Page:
Retention is the New Recruiting
The unemployment rate in Clinton County is currently lower than both the federal and New York State rates, and while it is great news for the economy, it does provide staffing challenges for employers, as we heard around our table.

“Champlain Centre has job openings at every level. The higher paying jobs are as hard to fill as the lower paying jobs,” Getty said, adding that their social media messages are geared as much toward finding employees as they are toward reaching customers. Justin Ihne agreed that finding quality people is challenging.

“Finding employees is complicated by the fact we’re a small community,” Mark Lukens said. “More metropolitan and urban areas have colleges, universities and other programs that feed the community. We feed the cities,” he continued, adding that only a small percentage of graduates from SUNY Plattsburgh stick around the North Country. “Part of this is the behavioral characteristics of today’s graduates. The average tenure for someone graduating from college today is three to five years,” Lukens said. “They can land their first great job here but at the same time they’re also looking for what’s next and what’s after that. And we don’t have the next and the what’s after that.”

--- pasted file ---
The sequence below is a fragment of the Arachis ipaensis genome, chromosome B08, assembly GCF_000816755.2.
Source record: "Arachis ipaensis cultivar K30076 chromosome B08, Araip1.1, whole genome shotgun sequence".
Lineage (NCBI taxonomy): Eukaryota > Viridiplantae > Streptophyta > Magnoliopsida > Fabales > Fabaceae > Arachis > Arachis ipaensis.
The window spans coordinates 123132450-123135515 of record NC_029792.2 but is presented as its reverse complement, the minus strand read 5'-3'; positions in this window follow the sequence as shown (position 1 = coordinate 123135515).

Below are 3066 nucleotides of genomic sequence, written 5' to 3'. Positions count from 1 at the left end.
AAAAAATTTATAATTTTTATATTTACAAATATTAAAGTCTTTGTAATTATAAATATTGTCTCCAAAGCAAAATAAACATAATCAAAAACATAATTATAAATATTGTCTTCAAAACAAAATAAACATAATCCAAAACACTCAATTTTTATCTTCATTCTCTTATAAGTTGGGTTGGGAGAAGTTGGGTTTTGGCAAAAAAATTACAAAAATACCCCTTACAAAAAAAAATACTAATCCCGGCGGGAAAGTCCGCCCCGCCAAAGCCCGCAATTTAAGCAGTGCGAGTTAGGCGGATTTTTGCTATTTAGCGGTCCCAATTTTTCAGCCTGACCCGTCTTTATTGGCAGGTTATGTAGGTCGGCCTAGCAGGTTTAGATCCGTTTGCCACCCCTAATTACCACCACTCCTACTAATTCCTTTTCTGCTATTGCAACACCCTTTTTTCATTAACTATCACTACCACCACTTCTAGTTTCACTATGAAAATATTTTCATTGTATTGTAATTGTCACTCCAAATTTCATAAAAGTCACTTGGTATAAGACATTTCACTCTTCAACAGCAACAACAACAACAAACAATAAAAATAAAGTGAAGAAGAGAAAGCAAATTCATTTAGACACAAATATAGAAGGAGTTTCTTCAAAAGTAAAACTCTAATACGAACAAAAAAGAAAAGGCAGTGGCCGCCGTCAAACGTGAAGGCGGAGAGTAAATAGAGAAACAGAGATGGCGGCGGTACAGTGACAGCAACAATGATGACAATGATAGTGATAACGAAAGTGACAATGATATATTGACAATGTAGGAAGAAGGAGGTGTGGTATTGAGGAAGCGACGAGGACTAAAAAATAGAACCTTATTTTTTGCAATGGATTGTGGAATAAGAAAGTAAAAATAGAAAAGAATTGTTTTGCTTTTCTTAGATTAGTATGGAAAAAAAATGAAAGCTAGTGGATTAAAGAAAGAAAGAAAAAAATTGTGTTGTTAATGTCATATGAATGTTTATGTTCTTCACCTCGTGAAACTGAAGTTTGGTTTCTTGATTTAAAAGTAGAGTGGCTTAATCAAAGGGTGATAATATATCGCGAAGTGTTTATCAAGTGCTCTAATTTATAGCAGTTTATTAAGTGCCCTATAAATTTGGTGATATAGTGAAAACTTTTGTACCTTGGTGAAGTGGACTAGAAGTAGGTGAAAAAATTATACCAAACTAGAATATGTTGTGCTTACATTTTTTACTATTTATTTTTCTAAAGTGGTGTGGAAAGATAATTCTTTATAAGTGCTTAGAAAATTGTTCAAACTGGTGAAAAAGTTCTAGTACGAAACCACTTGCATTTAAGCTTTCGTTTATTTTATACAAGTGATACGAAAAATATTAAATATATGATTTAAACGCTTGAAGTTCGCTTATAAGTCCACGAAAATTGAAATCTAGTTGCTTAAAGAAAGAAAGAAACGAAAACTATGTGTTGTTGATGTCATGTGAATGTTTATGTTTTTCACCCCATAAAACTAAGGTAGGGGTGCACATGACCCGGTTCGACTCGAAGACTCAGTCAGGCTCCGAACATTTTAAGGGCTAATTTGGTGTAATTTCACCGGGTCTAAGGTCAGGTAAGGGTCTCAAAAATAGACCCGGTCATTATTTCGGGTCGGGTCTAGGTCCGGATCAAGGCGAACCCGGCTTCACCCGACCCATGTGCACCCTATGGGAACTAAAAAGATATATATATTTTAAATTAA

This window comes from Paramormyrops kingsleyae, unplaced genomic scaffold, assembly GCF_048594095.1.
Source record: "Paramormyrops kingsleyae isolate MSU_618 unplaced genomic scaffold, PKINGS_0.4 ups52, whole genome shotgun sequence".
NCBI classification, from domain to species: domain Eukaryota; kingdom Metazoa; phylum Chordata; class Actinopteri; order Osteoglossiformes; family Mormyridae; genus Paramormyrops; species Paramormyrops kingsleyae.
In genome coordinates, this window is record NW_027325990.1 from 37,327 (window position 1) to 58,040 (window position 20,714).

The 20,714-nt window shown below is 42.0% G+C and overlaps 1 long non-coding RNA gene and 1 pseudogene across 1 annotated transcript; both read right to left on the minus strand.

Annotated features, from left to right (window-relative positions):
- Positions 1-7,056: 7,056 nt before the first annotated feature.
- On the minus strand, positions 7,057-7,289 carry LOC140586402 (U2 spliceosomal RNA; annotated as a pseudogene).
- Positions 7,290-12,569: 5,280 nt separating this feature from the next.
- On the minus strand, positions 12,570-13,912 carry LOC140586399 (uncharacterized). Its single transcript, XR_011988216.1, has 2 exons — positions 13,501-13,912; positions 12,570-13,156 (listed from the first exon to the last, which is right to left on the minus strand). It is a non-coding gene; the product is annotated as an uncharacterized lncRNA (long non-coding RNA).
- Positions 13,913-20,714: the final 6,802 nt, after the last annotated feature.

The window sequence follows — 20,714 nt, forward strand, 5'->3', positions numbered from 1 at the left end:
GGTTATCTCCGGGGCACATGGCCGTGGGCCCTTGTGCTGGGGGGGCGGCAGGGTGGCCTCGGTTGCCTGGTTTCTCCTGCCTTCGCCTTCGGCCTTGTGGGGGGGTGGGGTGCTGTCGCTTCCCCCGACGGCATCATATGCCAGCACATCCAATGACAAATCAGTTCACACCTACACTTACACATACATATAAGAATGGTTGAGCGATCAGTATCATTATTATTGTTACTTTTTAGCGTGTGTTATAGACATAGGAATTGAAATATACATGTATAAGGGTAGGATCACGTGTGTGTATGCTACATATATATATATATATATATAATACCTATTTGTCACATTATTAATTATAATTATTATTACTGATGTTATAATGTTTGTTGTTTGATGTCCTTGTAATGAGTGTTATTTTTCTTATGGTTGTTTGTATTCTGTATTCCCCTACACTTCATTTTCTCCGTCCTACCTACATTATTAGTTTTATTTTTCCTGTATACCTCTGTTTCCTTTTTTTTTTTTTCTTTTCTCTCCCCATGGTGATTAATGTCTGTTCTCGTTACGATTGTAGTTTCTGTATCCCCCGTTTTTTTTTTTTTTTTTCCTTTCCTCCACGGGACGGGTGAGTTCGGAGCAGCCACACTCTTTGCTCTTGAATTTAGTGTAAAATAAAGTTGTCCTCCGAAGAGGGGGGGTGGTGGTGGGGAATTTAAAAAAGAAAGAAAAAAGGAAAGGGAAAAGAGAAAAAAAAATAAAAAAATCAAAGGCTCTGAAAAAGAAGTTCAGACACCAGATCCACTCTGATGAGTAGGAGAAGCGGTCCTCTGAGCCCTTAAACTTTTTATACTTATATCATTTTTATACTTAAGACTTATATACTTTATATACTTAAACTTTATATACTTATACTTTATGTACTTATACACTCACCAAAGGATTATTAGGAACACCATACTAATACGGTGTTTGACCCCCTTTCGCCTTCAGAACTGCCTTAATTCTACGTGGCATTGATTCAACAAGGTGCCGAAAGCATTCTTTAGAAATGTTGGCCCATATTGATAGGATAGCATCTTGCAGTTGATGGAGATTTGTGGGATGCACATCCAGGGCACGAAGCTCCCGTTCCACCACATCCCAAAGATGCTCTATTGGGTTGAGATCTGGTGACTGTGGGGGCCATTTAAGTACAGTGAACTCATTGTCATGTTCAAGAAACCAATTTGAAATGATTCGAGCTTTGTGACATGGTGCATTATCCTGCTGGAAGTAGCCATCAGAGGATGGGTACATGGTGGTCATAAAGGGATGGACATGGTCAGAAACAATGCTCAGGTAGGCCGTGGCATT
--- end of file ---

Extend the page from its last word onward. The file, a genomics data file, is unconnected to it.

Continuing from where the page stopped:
“This is the down side of full employment,” Murphy said. “It used to be when somebody quit and went to work for someone else, they had to explain why they quit. But now they can leave a place at 11 o’clock and get a job at 12 o’clock because everyone’s looking to hire.”

Lukens offered that business hasn’t kept up with the trends. “Corporate philosophy on talent was all recruiting,” he said. “Retention is the new recruiting and most companies aren’t set up to retain their people. Retention is more than just a good paycheck. Your way of getting around that need for talent to transition every three to five years is making sure that the career paths within your organization are set up to transition every two to three years.”